Wichita artist Bill Goffrier told me that he has strategically steered clear of showing his art in larger spaces.
Over the last year he has concentrated on getting his work into every local space he could manage, as directly and personally as possible, to promote his paintings to people who literally told him they were intimidated by the formal gallery scene. He says his latest show at CityArts is a chance to bridge the gap between folks he has reached through what he calls “indie-level” shows, social media postings, and the local art establishment.
I applaud Goffrier’s humble and heartfelt approach: caring less about the money than his feelings for people. And he could do it anyway he chooses because, frankly, his work is extraordinary. His paintings of Wichita scenery are executed with rich pallets and strokes. His works reflect light not unlike Edward Hopper’s paintings, and he has the ability to capture his subject matter from the most unusual angles.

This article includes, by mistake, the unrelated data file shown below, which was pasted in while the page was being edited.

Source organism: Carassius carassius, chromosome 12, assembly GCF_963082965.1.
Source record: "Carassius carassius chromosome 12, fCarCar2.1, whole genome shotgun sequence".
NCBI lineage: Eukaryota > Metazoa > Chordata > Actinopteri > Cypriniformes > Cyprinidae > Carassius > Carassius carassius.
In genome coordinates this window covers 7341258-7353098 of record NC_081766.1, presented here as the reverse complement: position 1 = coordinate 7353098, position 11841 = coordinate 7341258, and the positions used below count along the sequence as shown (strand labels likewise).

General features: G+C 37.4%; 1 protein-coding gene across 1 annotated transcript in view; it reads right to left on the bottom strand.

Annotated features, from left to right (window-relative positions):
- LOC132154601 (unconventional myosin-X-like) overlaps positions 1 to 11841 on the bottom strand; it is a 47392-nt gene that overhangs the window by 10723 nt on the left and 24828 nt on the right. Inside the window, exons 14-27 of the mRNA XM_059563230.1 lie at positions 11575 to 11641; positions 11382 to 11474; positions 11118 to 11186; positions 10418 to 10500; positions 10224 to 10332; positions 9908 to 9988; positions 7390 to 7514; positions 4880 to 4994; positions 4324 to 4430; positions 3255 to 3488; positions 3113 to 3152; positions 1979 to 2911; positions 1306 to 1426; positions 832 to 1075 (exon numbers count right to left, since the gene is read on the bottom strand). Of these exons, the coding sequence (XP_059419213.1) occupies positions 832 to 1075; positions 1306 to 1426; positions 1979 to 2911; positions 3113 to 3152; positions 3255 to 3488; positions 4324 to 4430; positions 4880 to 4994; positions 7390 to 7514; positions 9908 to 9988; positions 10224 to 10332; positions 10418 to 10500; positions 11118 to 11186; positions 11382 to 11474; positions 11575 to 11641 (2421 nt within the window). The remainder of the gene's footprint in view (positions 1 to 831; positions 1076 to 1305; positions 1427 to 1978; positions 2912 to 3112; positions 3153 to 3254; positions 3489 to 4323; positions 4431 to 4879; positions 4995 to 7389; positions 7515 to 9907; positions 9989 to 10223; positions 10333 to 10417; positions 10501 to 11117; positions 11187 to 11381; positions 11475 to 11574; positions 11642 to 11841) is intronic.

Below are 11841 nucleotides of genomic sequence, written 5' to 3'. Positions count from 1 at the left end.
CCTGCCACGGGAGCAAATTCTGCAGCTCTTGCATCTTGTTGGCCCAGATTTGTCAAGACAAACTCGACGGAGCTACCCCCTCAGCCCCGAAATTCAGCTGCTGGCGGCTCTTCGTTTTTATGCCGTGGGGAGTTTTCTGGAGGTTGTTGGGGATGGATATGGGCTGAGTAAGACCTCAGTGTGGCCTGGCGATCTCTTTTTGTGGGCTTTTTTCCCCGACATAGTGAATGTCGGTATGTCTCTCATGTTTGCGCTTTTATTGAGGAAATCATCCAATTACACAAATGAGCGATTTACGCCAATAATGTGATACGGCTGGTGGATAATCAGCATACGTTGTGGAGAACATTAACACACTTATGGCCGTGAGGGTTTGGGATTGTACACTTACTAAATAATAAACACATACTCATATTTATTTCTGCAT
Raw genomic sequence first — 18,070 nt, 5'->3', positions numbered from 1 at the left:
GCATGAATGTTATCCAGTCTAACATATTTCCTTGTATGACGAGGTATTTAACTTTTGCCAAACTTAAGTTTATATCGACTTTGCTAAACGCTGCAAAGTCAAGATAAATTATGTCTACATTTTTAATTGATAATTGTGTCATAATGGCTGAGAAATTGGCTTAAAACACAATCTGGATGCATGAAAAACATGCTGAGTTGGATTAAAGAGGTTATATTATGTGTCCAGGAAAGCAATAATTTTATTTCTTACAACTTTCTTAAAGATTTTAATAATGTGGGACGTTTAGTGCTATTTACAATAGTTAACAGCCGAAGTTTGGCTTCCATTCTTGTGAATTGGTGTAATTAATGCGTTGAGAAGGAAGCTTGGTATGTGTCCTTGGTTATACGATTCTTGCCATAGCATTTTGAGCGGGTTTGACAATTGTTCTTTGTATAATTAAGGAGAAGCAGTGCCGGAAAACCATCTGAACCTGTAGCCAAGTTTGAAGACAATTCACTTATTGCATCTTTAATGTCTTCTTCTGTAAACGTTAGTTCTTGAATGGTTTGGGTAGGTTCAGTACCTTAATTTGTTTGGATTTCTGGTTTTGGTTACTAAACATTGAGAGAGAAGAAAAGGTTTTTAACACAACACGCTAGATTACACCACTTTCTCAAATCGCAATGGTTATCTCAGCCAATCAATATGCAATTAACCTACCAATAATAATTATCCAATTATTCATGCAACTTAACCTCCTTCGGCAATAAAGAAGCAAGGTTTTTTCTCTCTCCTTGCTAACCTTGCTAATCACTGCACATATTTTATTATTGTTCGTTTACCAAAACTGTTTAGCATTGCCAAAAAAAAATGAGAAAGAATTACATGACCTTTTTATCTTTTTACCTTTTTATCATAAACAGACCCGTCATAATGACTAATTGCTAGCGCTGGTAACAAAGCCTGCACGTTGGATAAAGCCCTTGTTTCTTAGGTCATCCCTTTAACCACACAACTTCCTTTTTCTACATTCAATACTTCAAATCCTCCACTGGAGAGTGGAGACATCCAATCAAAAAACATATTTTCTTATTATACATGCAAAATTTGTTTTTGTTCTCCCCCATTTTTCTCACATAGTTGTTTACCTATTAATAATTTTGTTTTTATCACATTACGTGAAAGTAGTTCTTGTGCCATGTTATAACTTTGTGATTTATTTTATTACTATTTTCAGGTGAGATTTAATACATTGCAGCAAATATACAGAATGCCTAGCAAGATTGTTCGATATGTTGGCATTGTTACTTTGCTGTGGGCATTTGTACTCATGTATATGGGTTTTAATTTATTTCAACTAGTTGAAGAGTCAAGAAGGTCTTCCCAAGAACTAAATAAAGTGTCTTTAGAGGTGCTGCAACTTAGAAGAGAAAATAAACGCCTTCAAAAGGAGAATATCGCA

And subject matter? He makes paintings of Ty’s Diner, The Burger Stand, and C&W Salvage Yard look as stunning and important as his paintings of more iconic beauties such as the Kansas Masonic Home and Friends University’s Davis Building.
And he earned his chops long ago. He studied under Wichita icons Betty Dickerson and Don Weddle, and had extensive history in Boston before coming back to Wichita in 2013.
If you are an artist you can learn something from Goffrier. If you simply want to see fine work, I think you’ll fall in love with him.
See his work on the 2nd floor of CityArts through March 20.